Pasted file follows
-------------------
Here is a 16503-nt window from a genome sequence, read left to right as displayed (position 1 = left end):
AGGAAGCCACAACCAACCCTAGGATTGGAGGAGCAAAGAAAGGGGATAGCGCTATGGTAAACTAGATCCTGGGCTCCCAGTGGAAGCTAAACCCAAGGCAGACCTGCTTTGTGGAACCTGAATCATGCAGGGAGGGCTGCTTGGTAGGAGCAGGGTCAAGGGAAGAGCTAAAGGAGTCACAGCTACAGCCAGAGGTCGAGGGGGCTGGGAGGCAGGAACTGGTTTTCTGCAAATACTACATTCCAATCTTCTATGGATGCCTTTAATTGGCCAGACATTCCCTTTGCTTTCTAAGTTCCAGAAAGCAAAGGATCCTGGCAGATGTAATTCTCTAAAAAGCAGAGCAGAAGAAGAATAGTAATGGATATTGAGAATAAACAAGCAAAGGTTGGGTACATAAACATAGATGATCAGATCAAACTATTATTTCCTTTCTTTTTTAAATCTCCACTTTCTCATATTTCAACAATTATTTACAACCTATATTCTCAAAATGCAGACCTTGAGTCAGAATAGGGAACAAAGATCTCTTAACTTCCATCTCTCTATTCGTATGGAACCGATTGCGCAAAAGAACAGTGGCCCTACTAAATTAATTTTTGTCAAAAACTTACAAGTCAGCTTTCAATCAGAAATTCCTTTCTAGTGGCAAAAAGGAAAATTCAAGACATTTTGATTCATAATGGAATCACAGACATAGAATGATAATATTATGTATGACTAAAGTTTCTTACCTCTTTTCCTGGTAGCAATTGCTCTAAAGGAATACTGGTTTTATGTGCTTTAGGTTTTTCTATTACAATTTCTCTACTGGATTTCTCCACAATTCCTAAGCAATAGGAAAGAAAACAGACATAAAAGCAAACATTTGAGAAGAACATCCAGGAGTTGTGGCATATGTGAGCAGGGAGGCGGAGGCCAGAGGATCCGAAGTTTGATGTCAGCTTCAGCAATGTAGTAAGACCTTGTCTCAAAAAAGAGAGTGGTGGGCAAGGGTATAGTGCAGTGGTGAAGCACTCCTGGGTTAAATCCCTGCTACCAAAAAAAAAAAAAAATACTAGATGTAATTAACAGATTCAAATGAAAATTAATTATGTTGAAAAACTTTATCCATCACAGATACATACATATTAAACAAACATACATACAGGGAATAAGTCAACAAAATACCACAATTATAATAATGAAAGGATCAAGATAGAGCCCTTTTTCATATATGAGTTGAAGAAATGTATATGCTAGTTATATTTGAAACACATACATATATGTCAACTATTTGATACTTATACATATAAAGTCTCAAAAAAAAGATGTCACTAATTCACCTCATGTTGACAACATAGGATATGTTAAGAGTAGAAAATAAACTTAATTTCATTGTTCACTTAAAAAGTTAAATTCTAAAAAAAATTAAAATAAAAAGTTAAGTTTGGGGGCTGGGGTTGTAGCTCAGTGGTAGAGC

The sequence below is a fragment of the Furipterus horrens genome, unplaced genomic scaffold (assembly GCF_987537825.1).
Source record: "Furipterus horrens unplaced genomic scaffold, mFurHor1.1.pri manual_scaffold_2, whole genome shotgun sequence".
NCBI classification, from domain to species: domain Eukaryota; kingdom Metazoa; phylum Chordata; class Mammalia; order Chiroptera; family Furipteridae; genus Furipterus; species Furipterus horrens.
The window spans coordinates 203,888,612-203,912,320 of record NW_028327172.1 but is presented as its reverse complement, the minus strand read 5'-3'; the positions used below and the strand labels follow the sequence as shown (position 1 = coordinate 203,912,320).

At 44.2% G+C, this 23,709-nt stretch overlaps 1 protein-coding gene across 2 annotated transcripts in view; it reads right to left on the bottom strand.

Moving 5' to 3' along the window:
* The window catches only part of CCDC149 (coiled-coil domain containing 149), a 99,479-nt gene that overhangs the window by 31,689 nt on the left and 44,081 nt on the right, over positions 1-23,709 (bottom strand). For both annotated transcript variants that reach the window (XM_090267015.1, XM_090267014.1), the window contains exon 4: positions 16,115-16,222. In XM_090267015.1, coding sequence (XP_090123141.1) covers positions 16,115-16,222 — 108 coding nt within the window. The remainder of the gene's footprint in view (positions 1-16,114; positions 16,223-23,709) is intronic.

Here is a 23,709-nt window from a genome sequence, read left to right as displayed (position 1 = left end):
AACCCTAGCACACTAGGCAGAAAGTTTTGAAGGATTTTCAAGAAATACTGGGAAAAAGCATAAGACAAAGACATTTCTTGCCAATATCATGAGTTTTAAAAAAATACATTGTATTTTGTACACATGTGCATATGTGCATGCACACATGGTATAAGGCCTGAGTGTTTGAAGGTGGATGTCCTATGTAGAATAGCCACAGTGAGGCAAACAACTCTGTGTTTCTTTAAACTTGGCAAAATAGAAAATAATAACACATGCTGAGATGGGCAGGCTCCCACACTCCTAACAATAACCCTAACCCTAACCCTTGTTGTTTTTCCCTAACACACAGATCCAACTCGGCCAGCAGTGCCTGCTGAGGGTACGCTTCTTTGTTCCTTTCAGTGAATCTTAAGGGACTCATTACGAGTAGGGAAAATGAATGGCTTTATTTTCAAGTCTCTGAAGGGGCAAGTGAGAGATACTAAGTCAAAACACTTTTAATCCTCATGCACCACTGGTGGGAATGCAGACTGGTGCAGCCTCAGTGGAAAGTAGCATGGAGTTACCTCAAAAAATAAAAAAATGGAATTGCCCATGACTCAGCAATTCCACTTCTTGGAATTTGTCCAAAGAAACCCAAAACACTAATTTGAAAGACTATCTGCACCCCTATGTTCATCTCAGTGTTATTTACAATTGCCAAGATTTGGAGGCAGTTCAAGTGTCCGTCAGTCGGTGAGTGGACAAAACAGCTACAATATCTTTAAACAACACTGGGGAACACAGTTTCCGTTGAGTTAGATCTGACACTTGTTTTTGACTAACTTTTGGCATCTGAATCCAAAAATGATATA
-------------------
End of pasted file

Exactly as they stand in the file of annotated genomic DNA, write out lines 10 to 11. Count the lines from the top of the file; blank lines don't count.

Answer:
Here is a 23,709-nt window from a genome sequence, read left to right as displayed (position 1 = left end):
AACCCTAGCACACTAGGCAGAAAGTTTTGAAGGATTTTCAAGAAATACTGGGAAAAAGCATAAGACAAAGACATTTCTTGCCAATATCATGAGTTTTAAAAAAATACATTGTATTTTGTACACATGTGCATATGTGCATGCACACATGGTATAAGGCCTGAGTGTTTGAAGGTGGATGTCCTATGTAGAATAGCCACAGTGAGGCAAACAACTCTGTGTTTCTTTAAACTTGGCAAAATAGAAAATAATAACACATGCTGAGATGGGCAGGCTCCCACACTCCTAACAATAACCCTAACCCTAACCCTTGTTGTTTTTCCCTAACACACAGATCCAACTCGGCCAGCAGTGCCTGCTGAGGGTACGCTTCTTTGTTCCTTTCAGTGAATCTTAAGGGACTCATTACGAGTAGGGAAAATGAATGGCTTTATTTTCAAGTCTCTGAAGGGGCAAGTGAGAGATACTAAGTCAAAACACTTTTAATCCTCATGCACCACTGGTGGGAATGCAGACTGGTGCAGCCTCAGTGGAAAGTAGCATGGAGTTACCTCAAAAAATAAAAAAATGGAATTGCCCATGACTCAGCAATTCCACTTCTTGGAATTTGTCCAAAGAAACCCAAAACACTAATTTGAAAGACTATCTGCACCCCTATGTTCATCTCAGTGTTATTTACAATTGCCAAGATTTGGAGGCAGTTCAAGTGTCCGTCAGTCGGTGAGTGGACAAAACAGCTACAATATCTTTAAACAACACTGGGGAACACAGTTTCCGTTGAGTTAGATCTGACACTTGTTTTTGACTAACTTTTGGCATCTGAATCCAAAAATGATATA